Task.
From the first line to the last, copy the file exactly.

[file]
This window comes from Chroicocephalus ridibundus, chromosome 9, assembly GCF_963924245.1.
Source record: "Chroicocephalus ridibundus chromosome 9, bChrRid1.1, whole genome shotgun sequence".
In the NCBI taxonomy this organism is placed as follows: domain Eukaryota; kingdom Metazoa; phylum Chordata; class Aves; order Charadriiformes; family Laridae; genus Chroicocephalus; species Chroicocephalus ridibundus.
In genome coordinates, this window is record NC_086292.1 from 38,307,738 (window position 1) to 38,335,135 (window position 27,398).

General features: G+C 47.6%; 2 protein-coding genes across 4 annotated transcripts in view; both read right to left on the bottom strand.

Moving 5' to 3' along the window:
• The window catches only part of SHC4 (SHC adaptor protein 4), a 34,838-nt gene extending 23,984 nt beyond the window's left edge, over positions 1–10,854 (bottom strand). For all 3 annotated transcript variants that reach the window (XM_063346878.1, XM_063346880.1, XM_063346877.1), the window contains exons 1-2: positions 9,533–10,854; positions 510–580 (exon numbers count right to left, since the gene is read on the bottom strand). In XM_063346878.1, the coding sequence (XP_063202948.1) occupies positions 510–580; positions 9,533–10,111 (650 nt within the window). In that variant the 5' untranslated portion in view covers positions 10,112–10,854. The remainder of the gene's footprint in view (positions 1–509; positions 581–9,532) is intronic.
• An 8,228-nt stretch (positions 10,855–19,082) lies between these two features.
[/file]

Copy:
This window comes from Chroicocephalus ridibundus, chromosome 9, assembly GCF_963924245.1.
Source record: "Chroicocephalus ridibundus chromosome 9, bChrRid1.1, whole genome shotgun sequence".
In the NCBI taxonomy this organism is placed as follows: domain Eukaryota; kingdom Metazoa; phylum Chordata; class Aves; order Charadriiformes; family Laridae; genus Chroicocephalus; species Chroicocephalus ridibundus.
In genome coordinates, this window is record NC_086292.1 from 38,307,738 (window position 1) to 38,335,135 (window position 27,398).

General features: G+C 47.6%; 2 protein-coding genes across 4 annotated transcripts in view; both read right to left on the bottom strand.

Moving 5' to 3' along the window:
• The window catches only part of SHC4 (SHC adaptor protein 4), a 34,838-nt gene extending 23,984 nt beyond the window's left edge, over positions 1–10,854 (bottom strand). For all 3 annotated transcript variants that reach the window (XM_063346878.1, XM_063346880.1, XM_063346877.1), the window contains exons 1-2: positions 9,533–10,854; positions 510–580 (exon numbers count right to left, since the gene is read on the bottom strand). In XM_063346878.1, the coding sequence (XP_063202948.1) occupies positions 510–580; positions 9,533–10,111 (650 nt within the window). In that variant the 5' untranslated portion in view covers positions 10,112–10,854. The remainder of the gene's footprint in view (positions 1–509; positions 581–9,532) is intronic.
• An 8,228-nt stretch (positions 10,855–19,082) lies between these two features.